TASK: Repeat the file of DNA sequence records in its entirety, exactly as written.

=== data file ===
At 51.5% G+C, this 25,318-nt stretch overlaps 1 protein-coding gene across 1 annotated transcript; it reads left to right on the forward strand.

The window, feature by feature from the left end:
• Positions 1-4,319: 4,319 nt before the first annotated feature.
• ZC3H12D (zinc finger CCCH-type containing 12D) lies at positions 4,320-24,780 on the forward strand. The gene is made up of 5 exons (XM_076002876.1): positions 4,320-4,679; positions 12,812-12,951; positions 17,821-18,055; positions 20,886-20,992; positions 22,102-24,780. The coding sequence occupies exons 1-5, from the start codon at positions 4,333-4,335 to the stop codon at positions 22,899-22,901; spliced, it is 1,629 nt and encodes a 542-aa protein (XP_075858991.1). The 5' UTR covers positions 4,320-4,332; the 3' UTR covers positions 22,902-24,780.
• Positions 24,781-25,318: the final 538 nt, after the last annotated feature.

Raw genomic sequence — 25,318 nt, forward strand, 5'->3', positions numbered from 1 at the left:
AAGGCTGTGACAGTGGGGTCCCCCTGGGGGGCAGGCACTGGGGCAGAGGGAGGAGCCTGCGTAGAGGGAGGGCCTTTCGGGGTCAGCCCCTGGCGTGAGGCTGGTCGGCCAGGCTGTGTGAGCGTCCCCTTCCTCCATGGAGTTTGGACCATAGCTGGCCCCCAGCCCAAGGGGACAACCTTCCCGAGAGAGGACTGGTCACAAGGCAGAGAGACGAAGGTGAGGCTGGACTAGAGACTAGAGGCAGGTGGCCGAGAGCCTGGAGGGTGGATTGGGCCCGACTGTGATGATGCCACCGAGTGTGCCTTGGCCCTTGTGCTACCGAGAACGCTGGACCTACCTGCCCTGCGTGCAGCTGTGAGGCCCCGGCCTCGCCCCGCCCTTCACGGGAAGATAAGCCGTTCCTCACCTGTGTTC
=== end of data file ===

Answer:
At 51.5% G+C, this 25,318-nt stretch overlaps 1 protein-coding gene across 1 annotated transcript; it reads left to right on the forward strand.

The window, feature by feature from the left end:
• Positions 1-4,319: 4,319 nt before the first annotated feature.
• ZC3H12D (zinc finger CCCH-type containing 12D) lies at positions 4,320-24,780 on the forward strand. The gene is made up of 5 exons (XM_076002876.1): positions 4,320-4,679; positions 12,812-12,951; positions 17,821-18,055; positions 20,886-20,992; positions 22,102-24,780. The coding sequence occupies exons 1-5, from the start codon at positions 4,333-4,335 to the stop codon at positions 22,899-22,901; spliced, it is 1,629 nt and encodes a 542-aa protein (XP_075858991.1). The 5' UTR covers positions 4,320-4,332; the 3' UTR covers positions 22,902-24,780.
• Positions 24,781-25,318: the final 538 nt, after the last annotated feature.

Raw genomic sequence — 25,318 nt, forward strand, 5'->3', positions numbered from 1 at the left:
AAGGCTGTGACAGTGGGGTCCCCCTGGGGGGCAGGCACTGGGGCAGAGGGAGGAGCCTGCGTAGAGGGAGGGCCTTTCGGGGTCAGCCCCTGGCGTGAGGCTGGTCGGCCAGGCTGTGTGAGCGTCCCCTTCCTCCATGGAGTTTGGACCATAGCTGGCCCCCAGCCCAAGGGGACAACCTTCCCGAGAGAGGACTGGTCACAAGGCAGAGAGACGAAGGTGAGGCTGGACTAGAGACTAGAGGCAGGTGGCCGAGAGCCTGGAGGGTGGATTGGGCCCGACTGTGATGATGCCACCGAGTGTGCCTTGGCCCTTGTGCTACCGAGAACGCTGGACCTACCTGCCCTGCGTGCAGCTGTGAGGCCCCGGCCTCGCCCCGCCCTTCACGGGAAGATAAGCCGTTCCTCACCTGTGTTC